19. September 2001


Schröder and Blair proclaim determination to combat international terrorism

German Chancellor Gerhard Schröder and British Prime Minister Tony Blair jointly proclaimed their determination to combat international terrorism at a meeting on the evening of 19 September. The two heads of government stressed the importance of international coordination in fighting terrorism.

After a lengthy private session with the British Prime Minister, Schröder announced at the Chancellery in Berlin, "Tony Blair and I consider it only natural to see the acts of terror committed in the United States as aggression against the entire civilized world rather than attacks on America.” The Chancellor said he and his British counterpart agreed that the response to the atrocity was not the launch of a conflict between cultures but a fight to eradicate terrorist activity.

Warning against indiscriminate condemnation of Islam

The Chancellor again warned against indiscriminate condemnation of Islam as a religion or of Islamic nations. The United States was assured the unlimited solidarity of the United Kingdom and Germany, including economic assistance, and if it should prove necessary, military support.

"We need both global and European programmes to eliminate the blight of terrorism,”  Schröder maintained. The European Council in Brussels on 21 September will focus on fighting terrorism, he said. Schröder stated that the council would launch a comprehensive campaign against terrorism - a political and technological crusade. European Union interior ministers would provide the leadership. "It goes without saying that we will closely coordinate this European programme with our American friends,”  the Chancellor promised.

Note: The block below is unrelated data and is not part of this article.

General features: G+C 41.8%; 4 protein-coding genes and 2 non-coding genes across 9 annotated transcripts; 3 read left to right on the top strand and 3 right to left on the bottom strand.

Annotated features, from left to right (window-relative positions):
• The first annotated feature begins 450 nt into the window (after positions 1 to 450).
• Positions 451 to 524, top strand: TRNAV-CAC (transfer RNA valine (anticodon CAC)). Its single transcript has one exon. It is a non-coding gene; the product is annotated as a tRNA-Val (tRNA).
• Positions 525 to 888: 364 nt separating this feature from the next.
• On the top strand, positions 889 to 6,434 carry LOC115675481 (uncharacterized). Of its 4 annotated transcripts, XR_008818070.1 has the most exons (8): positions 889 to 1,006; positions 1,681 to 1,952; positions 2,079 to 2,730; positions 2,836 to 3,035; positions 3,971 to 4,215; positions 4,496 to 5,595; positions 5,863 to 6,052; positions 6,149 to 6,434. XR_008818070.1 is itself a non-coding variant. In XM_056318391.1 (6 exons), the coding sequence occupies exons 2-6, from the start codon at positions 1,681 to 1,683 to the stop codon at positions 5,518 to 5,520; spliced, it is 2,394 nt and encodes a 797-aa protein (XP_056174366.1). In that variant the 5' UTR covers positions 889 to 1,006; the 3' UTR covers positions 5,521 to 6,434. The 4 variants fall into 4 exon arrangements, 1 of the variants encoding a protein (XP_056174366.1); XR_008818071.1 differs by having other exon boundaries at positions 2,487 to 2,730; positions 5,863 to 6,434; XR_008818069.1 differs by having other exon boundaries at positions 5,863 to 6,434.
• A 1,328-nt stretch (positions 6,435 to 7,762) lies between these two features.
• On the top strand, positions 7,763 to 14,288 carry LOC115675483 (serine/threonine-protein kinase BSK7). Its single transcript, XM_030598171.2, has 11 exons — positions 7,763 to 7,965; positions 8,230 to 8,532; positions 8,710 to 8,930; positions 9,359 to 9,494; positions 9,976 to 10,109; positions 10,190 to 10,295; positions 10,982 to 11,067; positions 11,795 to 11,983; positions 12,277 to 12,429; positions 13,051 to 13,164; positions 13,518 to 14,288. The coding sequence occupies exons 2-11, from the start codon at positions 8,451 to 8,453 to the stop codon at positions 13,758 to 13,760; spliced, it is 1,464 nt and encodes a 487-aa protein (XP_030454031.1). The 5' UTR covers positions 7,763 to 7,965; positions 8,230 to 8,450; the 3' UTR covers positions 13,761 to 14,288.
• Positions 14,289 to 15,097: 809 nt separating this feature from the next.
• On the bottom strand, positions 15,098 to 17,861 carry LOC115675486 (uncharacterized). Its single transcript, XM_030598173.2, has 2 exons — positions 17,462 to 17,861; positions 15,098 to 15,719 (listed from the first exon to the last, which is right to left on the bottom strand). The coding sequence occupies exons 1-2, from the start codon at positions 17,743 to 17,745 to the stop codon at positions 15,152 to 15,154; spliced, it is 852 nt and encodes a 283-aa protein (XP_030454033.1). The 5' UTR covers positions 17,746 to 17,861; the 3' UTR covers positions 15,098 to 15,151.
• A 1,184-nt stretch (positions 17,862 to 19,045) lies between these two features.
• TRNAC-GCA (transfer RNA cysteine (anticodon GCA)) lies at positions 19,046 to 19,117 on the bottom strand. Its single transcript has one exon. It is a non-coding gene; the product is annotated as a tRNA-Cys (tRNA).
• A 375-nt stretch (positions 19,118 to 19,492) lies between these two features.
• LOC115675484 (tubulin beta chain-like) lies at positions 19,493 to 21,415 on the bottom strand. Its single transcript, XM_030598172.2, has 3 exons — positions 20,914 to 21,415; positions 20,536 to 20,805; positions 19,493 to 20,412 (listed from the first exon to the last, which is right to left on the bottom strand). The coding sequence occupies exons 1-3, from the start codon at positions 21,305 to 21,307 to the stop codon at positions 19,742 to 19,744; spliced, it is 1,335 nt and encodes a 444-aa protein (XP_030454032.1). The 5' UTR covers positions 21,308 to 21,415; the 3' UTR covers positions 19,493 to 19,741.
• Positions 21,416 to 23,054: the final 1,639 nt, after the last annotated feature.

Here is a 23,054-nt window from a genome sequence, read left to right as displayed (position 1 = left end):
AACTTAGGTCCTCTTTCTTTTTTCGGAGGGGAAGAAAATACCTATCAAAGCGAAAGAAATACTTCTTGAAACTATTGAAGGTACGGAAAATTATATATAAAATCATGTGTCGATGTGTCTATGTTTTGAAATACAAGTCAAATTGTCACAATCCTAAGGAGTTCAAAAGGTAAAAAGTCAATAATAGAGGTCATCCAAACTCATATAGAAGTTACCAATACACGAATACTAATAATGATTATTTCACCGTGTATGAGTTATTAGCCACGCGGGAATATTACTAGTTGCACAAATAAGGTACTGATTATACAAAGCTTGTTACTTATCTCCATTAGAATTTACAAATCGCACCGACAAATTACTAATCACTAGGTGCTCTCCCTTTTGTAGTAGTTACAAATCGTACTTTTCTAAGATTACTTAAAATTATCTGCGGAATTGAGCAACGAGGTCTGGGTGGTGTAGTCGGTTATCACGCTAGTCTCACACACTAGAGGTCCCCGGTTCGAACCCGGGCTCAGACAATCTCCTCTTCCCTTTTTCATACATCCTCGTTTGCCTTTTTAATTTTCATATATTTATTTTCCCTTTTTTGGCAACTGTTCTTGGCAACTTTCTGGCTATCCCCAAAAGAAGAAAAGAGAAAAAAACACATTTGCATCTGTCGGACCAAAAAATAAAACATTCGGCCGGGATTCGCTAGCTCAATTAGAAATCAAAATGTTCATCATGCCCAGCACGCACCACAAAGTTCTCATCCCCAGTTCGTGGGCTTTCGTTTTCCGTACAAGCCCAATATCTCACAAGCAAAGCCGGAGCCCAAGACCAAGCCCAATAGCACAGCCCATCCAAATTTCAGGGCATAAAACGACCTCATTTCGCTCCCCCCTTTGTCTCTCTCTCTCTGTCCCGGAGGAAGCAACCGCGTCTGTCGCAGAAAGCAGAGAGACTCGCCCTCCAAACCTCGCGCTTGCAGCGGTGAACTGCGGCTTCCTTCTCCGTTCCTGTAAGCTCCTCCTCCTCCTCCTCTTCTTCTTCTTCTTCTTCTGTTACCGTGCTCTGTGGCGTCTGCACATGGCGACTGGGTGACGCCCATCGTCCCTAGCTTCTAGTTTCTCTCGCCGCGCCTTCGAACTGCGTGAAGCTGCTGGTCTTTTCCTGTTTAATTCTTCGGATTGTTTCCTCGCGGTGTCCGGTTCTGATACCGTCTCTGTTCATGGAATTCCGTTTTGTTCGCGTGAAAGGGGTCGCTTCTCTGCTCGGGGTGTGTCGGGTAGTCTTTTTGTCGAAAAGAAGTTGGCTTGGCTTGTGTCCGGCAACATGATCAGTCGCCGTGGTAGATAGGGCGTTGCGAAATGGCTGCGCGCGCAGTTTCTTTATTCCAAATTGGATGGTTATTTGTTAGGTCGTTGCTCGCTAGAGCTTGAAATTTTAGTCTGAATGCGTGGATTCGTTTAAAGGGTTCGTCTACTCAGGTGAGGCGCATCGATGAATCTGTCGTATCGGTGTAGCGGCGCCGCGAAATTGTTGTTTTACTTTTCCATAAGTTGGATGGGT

Schröder and Blair expressed satisfaction that a breakthrough in the Middle East peace process now seems possible. Both leaders underscored American commitment and efforts to intercede in this region.

Blair: learning how terrorists operate

The British Prime Minister called the attacks in New York and Washington, D.C., the worst acts of terror committed against British, German and other citizens since the Second World War. Blair said Germany and Britain shared the desire to demonstrate solidarity with the United States.

He said it was encouraging that a growing coalition was forming to take steps to counteract mass international terrorism. "We must learn to understand how such groups operate and infiltrate borders,”  Blair stated. The Prime Minister said that Friday's session in Brussels had to do more than affirm solidarity with America and that concrete, determined measures also had to be adopted.

Blair also stressed that the vast majority of people in the Muslim and Arab world were as horrified as the citizens of Europe.